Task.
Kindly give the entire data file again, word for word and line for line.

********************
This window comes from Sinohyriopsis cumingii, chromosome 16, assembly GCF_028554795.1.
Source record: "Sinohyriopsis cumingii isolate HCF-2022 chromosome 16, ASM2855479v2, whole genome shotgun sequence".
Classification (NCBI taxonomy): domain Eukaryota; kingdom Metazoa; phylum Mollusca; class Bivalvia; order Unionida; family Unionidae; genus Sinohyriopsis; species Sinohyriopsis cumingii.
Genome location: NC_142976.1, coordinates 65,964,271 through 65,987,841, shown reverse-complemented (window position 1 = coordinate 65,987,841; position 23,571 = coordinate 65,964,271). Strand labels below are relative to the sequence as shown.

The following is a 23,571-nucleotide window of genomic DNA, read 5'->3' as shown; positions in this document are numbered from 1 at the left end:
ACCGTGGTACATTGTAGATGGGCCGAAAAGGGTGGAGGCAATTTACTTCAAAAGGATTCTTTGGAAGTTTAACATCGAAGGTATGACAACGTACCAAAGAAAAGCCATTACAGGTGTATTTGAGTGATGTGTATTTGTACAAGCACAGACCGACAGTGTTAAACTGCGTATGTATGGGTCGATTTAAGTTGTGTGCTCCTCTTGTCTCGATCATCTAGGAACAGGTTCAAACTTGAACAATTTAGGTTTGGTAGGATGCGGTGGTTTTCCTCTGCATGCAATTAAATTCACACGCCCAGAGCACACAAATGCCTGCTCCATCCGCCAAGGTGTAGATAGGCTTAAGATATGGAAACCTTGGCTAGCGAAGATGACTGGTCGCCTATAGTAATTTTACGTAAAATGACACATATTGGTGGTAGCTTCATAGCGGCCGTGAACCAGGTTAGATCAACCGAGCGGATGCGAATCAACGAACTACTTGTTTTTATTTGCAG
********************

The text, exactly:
This window comes from Sinohyriopsis cumingii, chromosome 16, assembly GCF_028554795.1.
Source record: "Sinohyriopsis cumingii isolate HCF-2022 chromosome 16, ASM2855479v2, whole genome shotgun sequence".
Classification (NCBI taxonomy): domain Eukaryota; kingdom Metazoa; phylum Mollusca; class Bivalvia; order Unionida; family Unionidae; genus Sinohyriopsis; species Sinohyriopsis cumingii.
Genome location: NC_142976.1, coordinates 65,964,271 through 65,987,841, shown reverse-complemented (window position 1 = coordinate 65,987,841; position 23,571 = coordinate 65,964,271). Strand labels below are relative to the sequence as shown.

The following is a 23,571-nucleotide window of genomic DNA, read 5'->3' as shown; positions in this document are numbered from 1 at the left end:
ACCGTGGTACATTGTAGATGGGCCGAAAAGGGTGGAGGCAATTTACTTCAAAAGGATTCTTTGGAAGTTTAACATCGAAGGTATGACAACGTACCAAAGAAAAGCCATTACAGGTGTATTTGAGTGATGTGTATTTGTACAAGCACAGACCGACAGTGTTAAACTGCGTATGTATGGGTCGATTTAAGTTGTGTGCTCCTCTTGTCTCGATCATCTAGGAACAGGTTCAAACTTGAACAATTTAGGTTTGGTAGGATGCGGTGGTTTTCCTCTGCATGCAATTAAATTCACACGCCCAGAGCACACAAATGCCTGCTCCATCCGCCAAGGTGTAGATAGGCTTAAGATATGGAAACCTTGGCTAGCGAAGATGACTGGTCGCCTATAGTAATTTTACGTAAAATGACACATATTGGTGGTAGCTTCATAGCGGCCGTGAACCAGGTTAGATCAACCGAGCGGATGCGAATCAACGAACTACTTGTTTTTATTTGCAG